Welcome to the

Random words, pictures and thoughts of one who always wishes to be on the mind's road to discovery!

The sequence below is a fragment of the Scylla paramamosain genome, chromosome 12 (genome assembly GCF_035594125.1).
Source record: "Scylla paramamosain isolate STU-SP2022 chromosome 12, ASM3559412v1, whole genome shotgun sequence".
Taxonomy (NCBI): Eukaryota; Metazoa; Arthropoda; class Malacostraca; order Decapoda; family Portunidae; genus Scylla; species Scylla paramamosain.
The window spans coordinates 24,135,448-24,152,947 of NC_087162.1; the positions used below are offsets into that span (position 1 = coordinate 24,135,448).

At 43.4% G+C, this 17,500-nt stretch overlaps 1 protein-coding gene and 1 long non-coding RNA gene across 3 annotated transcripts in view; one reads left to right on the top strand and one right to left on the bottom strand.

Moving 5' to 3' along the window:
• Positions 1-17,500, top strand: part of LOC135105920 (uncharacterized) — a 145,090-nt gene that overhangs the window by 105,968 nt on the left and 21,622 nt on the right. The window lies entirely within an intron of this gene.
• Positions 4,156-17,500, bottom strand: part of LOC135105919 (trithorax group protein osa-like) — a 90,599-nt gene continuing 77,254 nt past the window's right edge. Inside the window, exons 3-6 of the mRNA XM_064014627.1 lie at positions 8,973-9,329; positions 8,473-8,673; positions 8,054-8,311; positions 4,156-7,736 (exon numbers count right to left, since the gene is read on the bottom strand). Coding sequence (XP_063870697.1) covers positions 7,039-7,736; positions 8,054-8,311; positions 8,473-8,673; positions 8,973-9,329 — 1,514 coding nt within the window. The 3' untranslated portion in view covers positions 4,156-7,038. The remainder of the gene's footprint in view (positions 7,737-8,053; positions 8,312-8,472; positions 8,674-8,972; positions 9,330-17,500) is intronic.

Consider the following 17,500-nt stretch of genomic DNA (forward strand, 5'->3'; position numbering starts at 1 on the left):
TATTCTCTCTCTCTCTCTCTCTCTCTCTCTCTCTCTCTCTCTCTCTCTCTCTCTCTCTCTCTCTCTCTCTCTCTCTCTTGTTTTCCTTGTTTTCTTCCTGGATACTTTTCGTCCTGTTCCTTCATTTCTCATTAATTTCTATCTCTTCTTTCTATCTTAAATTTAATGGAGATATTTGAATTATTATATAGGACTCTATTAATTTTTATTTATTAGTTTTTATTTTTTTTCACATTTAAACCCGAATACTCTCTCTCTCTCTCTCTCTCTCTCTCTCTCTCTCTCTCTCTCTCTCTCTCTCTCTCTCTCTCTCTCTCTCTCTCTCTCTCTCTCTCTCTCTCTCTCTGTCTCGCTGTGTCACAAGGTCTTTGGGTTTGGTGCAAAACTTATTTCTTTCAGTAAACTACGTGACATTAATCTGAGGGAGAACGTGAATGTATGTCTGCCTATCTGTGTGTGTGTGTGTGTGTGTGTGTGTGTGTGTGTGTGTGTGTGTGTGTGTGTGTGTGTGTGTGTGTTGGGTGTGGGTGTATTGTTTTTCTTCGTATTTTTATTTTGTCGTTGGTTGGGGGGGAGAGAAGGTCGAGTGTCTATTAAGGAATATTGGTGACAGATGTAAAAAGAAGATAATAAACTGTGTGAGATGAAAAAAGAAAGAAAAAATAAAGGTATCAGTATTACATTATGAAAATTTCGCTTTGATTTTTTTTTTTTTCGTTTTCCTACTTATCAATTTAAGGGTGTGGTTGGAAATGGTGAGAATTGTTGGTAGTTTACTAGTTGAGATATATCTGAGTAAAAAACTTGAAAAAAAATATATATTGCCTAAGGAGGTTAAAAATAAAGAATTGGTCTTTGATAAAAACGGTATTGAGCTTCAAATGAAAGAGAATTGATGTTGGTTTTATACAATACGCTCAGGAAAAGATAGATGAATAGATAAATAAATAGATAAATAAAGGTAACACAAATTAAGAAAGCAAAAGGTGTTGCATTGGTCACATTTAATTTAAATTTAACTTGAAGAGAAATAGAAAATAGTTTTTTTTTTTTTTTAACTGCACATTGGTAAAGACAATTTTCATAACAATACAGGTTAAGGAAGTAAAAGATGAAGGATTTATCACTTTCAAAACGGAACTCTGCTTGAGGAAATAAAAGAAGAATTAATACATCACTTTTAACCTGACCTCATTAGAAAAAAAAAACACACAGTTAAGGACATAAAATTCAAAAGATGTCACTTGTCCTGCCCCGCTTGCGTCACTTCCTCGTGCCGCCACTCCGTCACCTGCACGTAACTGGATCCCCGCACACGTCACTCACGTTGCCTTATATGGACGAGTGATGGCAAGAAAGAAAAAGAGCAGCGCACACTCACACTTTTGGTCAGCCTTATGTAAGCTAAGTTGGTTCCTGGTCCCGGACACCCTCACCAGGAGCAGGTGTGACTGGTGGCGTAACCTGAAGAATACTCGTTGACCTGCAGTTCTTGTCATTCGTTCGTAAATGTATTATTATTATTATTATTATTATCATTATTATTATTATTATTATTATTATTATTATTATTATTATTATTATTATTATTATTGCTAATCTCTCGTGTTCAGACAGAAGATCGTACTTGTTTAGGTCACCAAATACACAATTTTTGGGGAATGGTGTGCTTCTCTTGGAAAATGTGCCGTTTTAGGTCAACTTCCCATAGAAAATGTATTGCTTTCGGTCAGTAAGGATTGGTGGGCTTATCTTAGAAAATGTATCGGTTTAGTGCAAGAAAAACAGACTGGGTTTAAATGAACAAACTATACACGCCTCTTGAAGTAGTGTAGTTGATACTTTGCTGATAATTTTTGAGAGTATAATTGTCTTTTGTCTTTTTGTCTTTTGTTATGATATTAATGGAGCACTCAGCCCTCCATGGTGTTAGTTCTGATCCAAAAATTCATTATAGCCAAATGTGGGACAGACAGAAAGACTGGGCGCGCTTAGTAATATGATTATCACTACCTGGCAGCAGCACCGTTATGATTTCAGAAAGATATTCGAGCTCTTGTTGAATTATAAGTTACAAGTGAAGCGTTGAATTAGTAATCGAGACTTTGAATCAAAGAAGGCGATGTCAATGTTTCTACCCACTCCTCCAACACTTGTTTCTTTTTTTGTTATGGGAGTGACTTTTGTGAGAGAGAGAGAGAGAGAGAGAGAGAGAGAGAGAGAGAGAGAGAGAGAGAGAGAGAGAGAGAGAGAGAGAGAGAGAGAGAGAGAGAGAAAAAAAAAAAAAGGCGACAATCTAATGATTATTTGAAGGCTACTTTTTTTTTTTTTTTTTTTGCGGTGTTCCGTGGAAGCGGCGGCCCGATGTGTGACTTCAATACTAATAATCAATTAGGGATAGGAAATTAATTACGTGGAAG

About Me

My photo
Connecticut River Valley, New England, United States

Sunday, February 19, 2017

Lake Guntersville State Park--Eagle Awareness Week-End